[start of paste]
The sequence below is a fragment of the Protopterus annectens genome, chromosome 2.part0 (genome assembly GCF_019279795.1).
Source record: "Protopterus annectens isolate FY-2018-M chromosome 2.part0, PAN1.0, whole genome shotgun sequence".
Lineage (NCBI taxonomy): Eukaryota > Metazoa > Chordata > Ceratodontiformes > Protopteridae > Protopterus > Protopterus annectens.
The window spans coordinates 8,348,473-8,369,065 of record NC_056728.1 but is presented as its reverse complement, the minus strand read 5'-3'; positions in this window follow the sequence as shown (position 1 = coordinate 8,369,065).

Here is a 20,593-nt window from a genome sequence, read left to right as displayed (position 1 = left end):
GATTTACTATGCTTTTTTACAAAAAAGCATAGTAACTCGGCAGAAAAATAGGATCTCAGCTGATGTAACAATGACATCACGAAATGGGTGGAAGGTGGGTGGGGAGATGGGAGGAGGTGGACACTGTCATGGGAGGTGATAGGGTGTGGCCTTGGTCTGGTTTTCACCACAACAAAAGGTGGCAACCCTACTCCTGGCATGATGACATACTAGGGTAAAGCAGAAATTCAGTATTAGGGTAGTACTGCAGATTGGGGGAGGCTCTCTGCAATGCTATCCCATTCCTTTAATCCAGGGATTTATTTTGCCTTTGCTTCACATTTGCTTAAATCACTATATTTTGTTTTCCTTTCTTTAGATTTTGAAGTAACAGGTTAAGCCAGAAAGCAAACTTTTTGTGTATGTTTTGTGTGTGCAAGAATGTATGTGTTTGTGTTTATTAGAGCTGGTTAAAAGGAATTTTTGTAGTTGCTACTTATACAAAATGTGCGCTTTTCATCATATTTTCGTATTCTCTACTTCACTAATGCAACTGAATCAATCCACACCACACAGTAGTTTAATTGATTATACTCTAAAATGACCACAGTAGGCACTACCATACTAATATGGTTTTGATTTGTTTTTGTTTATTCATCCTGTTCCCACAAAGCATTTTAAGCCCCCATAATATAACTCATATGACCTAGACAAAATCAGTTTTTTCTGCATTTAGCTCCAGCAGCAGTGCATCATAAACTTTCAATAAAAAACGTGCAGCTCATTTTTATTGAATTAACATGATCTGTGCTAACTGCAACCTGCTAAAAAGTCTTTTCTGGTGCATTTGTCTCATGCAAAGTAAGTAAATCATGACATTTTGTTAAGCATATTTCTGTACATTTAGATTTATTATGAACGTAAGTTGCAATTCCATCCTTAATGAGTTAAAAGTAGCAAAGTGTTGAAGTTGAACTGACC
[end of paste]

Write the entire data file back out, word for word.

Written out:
The sequence below is a fragment of the Protopterus annectens genome, chromosome 2.part0 (genome assembly GCF_019279795.1).
Source record: "Protopterus annectens isolate FY-2018-M chromosome 2.part0, PAN1.0, whole genome shotgun sequence".
Lineage (NCBI taxonomy): Eukaryota > Metazoa > Chordata > Ceratodontiformes > Protopteridae > Protopterus > Protopterus annectens.
The window spans coordinates 8,348,473-8,369,065 of record NC_056728.1 but is presented as its reverse complement, the minus strand read 5'-3'; positions in this window follow the sequence as shown (position 1 = coordinate 8,369,065).

Here is a 20,593-nt window from a genome sequence, read left to right as displayed (position 1 = left end):
GATTTACTATGCTTTTTTACAAAAAAGCATAGTAACTCGGCAGAAAAATAGGATCTCAGCTGATGTAACAATGACATCACGAAATGGGTGGAAGGTGGGTGGGGAGATGGGAGGAGGTGGACACTGTCATGGGAGGTGATAGGGTGTGGCCTTGGTCTGGTTTTCACCACAACAAAAGGTGGCAACCCTACTCCTGGCATGATGACATACTAGGGTAAAGCAGAAATTCAGTATTAGGGTAGTACTGCAGATTGGGGGAGGCTCTCTGCAATGCTATCCCATTCCTTTAATCCAGGGATTTATTTTGCCTTTGCTTCACATTTGCTTAAATCACTATATTTTGTTTTCCTTTCTTTAGATTTTGAAGTAACAGGTTAAGCCAGAAAGCAAACTTTTTGTGTATGTTTTGTGTGTGCAAGAATGTATGTGTTTGTGTTTATTAGAGCTGGTTAAAAGGAATTTTTGTAGTTGCTACTTATACAAAATGTGCGCTTTTCATCATATTTTCGTATTCTCTACTTCACTAATGCAACTGAATCAATCCACACCACACAGTAGTTTAATTGATTATACTCTAAAATGACCACAGTAGGCACTACCATACTAATATGGTTTTGATTTGTTTTTGTTTATTCATCCTGTTCCCACAAAGCATTTTAAGCCCCCATAATATAACTCATATGACCTAGACAAAATCAGTTTTTTCTGCATTTAGCTCCAGCAGCAGTGCATCATAAACTTTCAATAAAAAACGTGCAGCTCATTTTTATTGAATTAACATGATCTGTGCTAACTGCAACCTGCTAAAAAGTCTTTTCTGGTGCATTTGTCTCATGCAAAGTAAGTAAATCATGACATTTTGTTAAGCATATTTCTGTACATTTAGATTTATTATGAACGTAAGTTGCAATTCCATCCTTAATGAGTTAAAAGTAGCAAAGTGTTGAAGTTGAACTGACC